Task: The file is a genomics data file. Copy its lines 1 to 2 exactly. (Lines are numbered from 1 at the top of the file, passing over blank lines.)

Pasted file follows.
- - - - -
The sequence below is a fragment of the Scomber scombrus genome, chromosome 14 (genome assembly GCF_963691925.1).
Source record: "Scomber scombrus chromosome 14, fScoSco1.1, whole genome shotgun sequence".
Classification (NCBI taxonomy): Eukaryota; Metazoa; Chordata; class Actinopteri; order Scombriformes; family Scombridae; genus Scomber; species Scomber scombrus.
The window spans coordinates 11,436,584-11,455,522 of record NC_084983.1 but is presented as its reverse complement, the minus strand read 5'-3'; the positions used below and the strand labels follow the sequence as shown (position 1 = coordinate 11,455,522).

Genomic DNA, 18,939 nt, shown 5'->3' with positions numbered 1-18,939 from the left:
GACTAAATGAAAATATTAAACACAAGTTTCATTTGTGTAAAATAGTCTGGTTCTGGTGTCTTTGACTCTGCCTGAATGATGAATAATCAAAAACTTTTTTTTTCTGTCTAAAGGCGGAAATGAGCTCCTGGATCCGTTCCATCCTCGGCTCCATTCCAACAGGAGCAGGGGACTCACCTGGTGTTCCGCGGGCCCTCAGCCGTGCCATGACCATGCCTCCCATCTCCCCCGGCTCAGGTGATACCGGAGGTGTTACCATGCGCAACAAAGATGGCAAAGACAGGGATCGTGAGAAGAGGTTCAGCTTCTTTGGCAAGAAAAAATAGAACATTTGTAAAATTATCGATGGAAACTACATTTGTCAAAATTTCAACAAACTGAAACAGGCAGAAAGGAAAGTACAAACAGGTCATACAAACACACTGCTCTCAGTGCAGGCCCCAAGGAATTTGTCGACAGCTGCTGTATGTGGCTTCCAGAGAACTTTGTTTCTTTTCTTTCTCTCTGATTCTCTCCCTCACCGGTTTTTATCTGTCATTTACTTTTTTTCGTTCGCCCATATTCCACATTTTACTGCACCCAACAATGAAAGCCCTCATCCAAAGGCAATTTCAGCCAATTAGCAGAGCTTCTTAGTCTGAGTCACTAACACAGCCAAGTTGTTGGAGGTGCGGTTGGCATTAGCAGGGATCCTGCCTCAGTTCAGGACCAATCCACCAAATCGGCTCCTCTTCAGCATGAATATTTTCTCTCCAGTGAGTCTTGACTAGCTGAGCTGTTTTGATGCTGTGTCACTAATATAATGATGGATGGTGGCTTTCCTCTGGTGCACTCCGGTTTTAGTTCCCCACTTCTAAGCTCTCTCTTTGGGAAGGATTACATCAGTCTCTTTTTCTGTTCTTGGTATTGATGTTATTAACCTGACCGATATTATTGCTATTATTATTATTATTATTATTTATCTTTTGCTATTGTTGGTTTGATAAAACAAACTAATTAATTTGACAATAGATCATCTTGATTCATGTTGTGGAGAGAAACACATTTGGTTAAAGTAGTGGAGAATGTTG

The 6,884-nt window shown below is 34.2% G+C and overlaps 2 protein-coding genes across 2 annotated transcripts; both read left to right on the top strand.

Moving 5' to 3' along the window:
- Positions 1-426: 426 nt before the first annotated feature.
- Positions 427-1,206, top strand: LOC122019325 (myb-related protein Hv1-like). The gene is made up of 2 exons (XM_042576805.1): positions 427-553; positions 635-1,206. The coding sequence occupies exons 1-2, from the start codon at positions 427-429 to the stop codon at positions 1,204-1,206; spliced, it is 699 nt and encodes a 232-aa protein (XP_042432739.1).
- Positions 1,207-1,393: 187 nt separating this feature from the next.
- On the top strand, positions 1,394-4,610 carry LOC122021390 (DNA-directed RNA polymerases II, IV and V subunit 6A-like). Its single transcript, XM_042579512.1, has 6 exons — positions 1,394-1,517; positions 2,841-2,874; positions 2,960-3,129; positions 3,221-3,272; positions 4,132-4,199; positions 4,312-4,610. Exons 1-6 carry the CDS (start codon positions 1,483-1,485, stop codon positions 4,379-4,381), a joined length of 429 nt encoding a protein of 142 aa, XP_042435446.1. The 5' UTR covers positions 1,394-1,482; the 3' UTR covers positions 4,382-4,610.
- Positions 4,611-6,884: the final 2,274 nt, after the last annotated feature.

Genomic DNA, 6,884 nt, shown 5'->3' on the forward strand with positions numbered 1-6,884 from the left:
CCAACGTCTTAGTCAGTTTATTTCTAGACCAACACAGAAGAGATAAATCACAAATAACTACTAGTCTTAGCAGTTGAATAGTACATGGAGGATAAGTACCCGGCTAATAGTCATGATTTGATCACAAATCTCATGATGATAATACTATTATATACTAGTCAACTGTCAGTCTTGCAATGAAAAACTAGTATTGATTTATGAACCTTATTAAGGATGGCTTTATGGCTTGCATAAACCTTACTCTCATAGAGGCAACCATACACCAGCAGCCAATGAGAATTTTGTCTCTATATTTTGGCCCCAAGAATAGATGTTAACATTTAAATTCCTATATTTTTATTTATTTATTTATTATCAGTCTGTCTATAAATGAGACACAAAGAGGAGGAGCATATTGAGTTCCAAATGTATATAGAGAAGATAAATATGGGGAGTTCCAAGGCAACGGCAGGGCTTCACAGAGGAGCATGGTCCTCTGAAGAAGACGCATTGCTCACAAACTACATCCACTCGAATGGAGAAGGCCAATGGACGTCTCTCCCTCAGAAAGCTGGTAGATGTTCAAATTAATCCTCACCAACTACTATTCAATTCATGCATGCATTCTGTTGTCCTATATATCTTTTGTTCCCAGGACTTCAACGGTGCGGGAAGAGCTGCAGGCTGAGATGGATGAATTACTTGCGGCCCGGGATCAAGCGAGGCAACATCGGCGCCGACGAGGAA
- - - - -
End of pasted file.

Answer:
The sequence below is a fragment of the Scomber scombrus genome, chromosome 14 (genome assembly GCF_963691925.1).
Source record: "Scomber scombrus chromosome 14, fScoSco1.1, whole genome shotgun sequence".